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Using transanal irrigation in the management of low anterior resection syndrome: a service audit

25 November 2021
7 min read
Volume 30 · Issue 21


Low anterior resection syndrome (LARS) is a collection of symptoms that can occur as a result of a low anterior resection for bowel cancer. Transanal irrigation (TAI) can be used to manage these symptoms. This article describes a retrospective audit of 15 patients who were using TAI to manage symptoms of LARS. The aim of the audit was to ascertain whether the use of TAI improved outcomes for these patients. The data suggest that TAI has reduced both the frequency of bowel movements and episodes of faecal incontinence. Those patients using higher volumes of water seem to have experienced more benefit than those patients using lower volumes of water. These findings are consistent with current literature around TAI for LARS and suggest research into optimum volume of water would be beneficial.

Approximately 268 000 people in the UK are living with bowel cancer and more than 42 000 people are diagnosed with bowel cancer every year (Bowel Cancer UK, 2019). The NHS Long Term Plan (NHS England/NHS Improvement, 2019) states an ambition that by 2028, a further 55 000 patients a year will survive longer than 5 years after diagnosis. Due to this growth, there is an increased focus on post-treatment cancer survivorship issues. With 31.5% of bowel cancers occurring in the rectum (Cancer Research UK, 2021), many cancer survivors struggle with the consequences of cancer treatment. An example of this is low anterior resection syndrome.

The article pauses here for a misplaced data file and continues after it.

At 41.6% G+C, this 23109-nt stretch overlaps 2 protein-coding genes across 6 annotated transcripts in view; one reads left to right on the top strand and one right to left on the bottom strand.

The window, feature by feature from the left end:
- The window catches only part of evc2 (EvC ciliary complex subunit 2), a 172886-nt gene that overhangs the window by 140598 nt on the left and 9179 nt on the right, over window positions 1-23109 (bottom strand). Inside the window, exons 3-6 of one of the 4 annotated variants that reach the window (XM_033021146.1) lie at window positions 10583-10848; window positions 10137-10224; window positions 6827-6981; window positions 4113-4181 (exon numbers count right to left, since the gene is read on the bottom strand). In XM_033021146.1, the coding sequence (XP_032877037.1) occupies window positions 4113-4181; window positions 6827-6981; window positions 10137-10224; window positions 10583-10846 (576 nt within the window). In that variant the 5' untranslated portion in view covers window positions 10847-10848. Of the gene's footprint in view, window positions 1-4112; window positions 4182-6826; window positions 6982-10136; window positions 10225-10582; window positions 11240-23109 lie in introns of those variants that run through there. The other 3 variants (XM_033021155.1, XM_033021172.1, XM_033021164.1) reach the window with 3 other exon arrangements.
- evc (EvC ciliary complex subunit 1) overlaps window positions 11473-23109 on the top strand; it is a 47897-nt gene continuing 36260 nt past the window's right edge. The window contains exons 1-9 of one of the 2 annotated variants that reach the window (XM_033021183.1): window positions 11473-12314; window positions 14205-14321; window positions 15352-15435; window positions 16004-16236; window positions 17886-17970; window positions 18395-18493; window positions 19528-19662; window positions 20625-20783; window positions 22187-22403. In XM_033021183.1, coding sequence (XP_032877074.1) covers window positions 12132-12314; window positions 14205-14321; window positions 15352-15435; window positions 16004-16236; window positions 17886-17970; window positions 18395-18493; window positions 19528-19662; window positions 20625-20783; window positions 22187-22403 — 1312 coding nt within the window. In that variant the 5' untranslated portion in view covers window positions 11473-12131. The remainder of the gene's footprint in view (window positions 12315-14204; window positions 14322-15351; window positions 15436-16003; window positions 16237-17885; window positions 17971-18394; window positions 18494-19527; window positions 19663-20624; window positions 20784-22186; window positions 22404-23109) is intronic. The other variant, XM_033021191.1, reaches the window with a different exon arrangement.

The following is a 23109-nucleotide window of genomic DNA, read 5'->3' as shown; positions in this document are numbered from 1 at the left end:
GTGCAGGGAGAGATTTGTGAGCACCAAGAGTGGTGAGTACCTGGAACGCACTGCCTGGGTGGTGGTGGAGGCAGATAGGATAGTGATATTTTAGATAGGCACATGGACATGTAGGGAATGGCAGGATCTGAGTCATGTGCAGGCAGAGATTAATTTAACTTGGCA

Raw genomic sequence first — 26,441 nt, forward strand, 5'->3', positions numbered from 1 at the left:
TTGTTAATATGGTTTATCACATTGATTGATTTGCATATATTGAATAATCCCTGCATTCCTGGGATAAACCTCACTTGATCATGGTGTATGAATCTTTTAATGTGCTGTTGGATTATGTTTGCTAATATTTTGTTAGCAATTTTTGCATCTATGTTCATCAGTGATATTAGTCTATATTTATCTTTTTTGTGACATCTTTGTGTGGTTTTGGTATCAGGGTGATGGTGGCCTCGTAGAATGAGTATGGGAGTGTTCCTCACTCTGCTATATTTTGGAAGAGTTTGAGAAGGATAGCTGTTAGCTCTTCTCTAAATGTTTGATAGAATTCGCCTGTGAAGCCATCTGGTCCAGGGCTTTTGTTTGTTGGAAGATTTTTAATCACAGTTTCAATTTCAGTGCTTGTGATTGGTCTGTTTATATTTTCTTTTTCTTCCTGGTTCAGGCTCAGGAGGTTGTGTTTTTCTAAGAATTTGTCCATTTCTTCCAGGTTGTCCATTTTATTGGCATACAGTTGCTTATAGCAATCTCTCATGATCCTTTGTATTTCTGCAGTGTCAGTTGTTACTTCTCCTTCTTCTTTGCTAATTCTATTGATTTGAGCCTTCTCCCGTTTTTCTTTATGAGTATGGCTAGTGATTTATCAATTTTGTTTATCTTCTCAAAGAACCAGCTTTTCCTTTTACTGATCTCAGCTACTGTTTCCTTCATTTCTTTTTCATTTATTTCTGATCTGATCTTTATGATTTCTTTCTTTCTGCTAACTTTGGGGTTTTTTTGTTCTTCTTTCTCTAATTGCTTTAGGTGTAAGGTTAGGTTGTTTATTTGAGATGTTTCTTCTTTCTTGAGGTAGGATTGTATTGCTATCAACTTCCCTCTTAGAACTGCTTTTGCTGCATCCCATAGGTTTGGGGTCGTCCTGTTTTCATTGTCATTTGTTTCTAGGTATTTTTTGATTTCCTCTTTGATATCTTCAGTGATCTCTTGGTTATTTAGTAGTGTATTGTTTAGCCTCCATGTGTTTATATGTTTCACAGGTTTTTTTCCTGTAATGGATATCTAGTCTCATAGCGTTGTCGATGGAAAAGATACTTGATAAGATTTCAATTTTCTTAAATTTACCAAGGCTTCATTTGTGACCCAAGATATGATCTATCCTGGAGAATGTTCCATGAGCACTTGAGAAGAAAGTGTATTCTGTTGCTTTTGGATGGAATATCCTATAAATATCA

Low anterior resection syndrome (LARS) is a collection of symptoms that may result from a low anterior resection for bowel cancer. Keane et al (2020), in their international consensus definition of LARS, identified eight symptoms and eight consequences that can result from low anterior resection surgery. They suggested that a diagnosis of LARS can be made when a patient suffers from at least one symptom, leading to at least one consequence (Table 1).

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